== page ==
Beauty as liberation
Beauty standards may be oppressive by their very nature, but sometimes they’re shaped by the empowering act of shirking societal norms. In her book, Molvar details the “certain amount of liberation” afforded to some White Western women during the 1920s, and the impact this had on style.
Attitudes toward domestic life and motherhood changed: “Depending on her means, a woman could work, stay out late, travel, drive a car, smoke, drink, marry or not.”
The desired silhouette moved from corseted curves, cinched in at the waist, to a straighter, more androgynous shape that “freed women’s bodies.” The purpose of makeup evolved from simply smoothing one’s complexion to being something “intended to shock, and stand out,” Molvar wrote.
Molvar also noted the emergence of the “Black is Beautiful” movement from the 1950s to 1970s. The phrase was, in part, popularized by the work of photographer Kwame Brathwaite, who shot portraits of dark-skinned models wearing Afrocentric fashions with their hair in afros or protective styles.
Brathwaite’s art encouraged Black communities to embrace their natural features, despite prevailing beauty standards being overwhelmingly White. “African American women and men expressed their political support for the cause through their physical appearance,” Molvar wrote, “choosing to leave their hair free … in lieu of straightening or styles that conformed to the standards of white society.”
The initiative aligned with the civil rights movement of the 1960s and illustrated how powerful – and political – cosmetic rituals could be.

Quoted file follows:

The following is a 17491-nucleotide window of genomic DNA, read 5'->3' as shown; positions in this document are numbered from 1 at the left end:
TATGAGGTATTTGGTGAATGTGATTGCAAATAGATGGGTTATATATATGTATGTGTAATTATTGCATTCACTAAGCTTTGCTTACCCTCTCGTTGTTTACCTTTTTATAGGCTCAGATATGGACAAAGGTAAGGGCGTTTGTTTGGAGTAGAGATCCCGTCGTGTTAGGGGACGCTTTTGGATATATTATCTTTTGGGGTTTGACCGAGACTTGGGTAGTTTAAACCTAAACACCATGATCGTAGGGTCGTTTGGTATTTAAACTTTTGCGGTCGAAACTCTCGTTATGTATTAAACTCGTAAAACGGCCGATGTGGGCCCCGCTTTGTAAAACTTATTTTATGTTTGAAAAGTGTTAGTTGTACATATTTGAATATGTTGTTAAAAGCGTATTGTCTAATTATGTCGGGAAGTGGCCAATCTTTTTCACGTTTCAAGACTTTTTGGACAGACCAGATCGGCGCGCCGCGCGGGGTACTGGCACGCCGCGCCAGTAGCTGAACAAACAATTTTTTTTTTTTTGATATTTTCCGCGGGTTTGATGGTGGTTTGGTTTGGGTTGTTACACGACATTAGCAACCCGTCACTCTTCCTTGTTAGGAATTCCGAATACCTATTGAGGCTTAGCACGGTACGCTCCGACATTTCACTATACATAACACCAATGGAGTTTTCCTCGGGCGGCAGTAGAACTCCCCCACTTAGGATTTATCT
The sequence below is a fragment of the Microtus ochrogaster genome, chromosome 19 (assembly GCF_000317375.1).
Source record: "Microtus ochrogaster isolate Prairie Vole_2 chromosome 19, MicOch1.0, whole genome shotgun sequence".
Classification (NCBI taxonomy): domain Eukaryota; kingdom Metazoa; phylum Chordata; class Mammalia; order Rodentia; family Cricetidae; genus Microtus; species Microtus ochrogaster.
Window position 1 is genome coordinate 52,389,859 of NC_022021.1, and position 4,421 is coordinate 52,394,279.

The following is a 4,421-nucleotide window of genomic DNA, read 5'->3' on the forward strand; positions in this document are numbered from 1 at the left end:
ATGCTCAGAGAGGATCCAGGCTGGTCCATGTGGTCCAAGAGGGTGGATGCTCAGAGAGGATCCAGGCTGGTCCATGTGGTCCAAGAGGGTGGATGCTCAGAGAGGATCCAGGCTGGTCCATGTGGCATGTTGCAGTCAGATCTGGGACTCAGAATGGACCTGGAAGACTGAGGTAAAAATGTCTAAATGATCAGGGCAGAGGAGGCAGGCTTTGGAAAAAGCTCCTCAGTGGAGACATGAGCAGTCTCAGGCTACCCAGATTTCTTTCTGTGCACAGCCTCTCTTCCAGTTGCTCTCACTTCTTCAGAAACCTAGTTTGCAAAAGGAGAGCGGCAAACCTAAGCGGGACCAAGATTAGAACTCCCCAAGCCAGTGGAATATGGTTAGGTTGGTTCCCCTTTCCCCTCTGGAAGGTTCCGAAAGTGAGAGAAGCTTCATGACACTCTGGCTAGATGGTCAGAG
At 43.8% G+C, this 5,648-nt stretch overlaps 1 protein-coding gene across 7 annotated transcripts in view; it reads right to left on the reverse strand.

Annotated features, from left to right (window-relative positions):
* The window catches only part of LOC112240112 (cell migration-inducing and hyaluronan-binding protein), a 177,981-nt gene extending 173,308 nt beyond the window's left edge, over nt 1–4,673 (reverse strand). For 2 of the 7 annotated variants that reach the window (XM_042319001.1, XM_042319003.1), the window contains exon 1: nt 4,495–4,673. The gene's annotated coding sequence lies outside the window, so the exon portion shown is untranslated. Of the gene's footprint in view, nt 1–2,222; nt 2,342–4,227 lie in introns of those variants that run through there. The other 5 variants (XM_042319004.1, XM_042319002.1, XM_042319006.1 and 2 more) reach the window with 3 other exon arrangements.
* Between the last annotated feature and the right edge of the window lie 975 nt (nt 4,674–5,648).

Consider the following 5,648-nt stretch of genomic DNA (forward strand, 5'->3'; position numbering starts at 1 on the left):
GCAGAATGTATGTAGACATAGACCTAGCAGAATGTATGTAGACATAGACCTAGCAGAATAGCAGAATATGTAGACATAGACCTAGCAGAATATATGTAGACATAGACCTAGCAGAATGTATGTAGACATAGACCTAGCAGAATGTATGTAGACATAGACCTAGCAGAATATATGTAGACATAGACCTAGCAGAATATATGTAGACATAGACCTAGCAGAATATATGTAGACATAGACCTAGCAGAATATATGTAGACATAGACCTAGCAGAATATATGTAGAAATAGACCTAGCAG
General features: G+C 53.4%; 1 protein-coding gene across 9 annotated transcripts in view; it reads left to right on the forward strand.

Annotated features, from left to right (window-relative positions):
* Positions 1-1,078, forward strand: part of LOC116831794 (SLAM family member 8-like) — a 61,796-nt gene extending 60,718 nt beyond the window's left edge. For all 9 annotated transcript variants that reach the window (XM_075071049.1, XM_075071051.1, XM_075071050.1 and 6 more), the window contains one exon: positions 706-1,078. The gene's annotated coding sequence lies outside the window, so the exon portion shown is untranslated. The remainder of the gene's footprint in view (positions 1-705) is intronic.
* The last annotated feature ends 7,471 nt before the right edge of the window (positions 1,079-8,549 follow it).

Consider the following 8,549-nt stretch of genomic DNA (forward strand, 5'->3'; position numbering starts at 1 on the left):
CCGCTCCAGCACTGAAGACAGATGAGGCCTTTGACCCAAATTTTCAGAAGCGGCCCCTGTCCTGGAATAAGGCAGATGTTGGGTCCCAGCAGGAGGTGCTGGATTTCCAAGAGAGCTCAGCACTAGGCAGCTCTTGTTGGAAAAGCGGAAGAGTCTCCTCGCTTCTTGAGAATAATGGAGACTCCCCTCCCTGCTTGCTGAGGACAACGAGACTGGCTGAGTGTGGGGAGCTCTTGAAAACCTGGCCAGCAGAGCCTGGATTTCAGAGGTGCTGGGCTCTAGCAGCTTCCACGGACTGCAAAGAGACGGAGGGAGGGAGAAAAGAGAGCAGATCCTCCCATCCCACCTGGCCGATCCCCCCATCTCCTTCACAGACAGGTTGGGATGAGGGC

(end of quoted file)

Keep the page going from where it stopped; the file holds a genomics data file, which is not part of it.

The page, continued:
The future of beauty
Forecasts of a post-pandemic beauty boom are already underway. Former CEO of cosmetics giant L’Oreal, Jean Paul Agon, has predicted a swing towards decadence reminiscent of the Roaring Twenties, which followed the 1918 global influenza outbreak. “Putting on lipstick again will be a symbol of returning to life,” he told investors in February, according to the Financial Times.
In 2018 and 2019, the industry experienced its highest level of growth. Over the past three years, Selena Gomez, Alicia Keys, Rihanna, Victoria Beckham, Emma Chamberlain, Kylie Jenner and Pharrell have all launched either beauty or skin care lines.
According to Molvar, a former editor at Allure and Self magazines, what we are now seeing is nothing short of a revolution.
“Usually beauty trends and ideals take centuries to change. And the change comes so slowly,” she said. “But with the digitalization and the globalization of the world, we’ve been exposed to so many fresh ideas, thoughts and points of view, the whole notion of what beauty is has just completely blown up.”